Wednesday, July 22, 2009

Art of the Tatoo - Portland Art Museum

Altering your looks is the status quo of our culture. Makeovers are featured in most every magazine and for the financially backed, an entire menu of plastic surgery lite and full course options abound. Change and reinvention are firmly embodied in the flesh around us.

After seeing Marking Portland: The Art of the Tattoo at the Portland Art Museum June 20 - Sept. 7, 2009, the choices offered by the question of change and reinvention expanded. Tattoos are the tool of choice for many Portlanders seeking to express themselves beyond a nip, tuck or new hairstyle.

My daughter, Isabella and I spent the afternoon in the Portland Art Museum, ending our stay with a rest on the benches downstairs and the slide show that was the exhibit, Marking Portland: The Art of the Tattoo.

Sitting on the bench was the Checkerboard Face Man. I introduced myself to him and he was very gracious regarding my interest in his tatoos. His name is Matt Gone and he's an artist who has used his body as his canvas, covering everything except his gums and palms of his feet with tattoos. Willamette Week featured a great piece describing his motivation and life experiences as a completely tattoed man.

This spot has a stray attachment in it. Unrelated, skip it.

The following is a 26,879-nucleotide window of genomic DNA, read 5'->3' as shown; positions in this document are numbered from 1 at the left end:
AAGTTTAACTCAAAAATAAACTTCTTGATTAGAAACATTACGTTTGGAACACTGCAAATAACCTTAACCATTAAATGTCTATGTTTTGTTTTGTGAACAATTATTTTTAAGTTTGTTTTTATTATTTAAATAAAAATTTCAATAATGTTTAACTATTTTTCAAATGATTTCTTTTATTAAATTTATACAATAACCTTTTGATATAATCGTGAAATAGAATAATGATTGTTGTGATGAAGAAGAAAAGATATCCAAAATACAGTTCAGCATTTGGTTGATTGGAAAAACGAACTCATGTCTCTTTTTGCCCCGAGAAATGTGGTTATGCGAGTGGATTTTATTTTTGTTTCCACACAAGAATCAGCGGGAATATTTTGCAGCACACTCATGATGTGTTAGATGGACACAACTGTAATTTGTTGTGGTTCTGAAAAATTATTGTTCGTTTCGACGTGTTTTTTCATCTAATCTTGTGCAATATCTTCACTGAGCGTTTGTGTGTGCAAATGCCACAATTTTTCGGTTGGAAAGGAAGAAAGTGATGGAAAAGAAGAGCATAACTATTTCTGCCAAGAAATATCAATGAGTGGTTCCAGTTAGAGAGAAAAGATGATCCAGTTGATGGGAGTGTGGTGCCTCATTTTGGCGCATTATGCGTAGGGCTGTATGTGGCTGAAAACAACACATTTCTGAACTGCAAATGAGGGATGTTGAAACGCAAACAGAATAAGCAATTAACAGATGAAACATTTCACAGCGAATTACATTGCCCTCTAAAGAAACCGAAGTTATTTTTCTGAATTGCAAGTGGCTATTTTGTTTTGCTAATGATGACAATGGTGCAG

Matt posed for me, pulling up his pant legs and shirt to expose his body covered in a checkerboard pattern of tatoos interspersed with colorful motifs. He's an affable man with quiet and unassuming body language that is at odds with his flamboyant markings.

I admire Matt's dedication to his personal vision. In the Willamette Week article Matt says that his wish is to preserve his skin for display after he dies. For Matt, reinvention never stops.

1 comment:

  1. As a human canvas he is indeed a work of art. Ouch!
    I do believe the blank canvas is the better art. I have yet to see a tatoo that made me not long for the pure aura of skin underneath.
    Compare the naked human body to the unincumbered vista of the ocean; where you can look for miles and see nothing man made. Then an oil platform or ship, comes into view, and the vista is limited once again by a man made object. Somehow, clothing and tatoos and jewelry have the same impact for me on the body. Of course wrinkles can interfer as can the puff of obesity.
    Your untatooed or pierced, Aunt Peg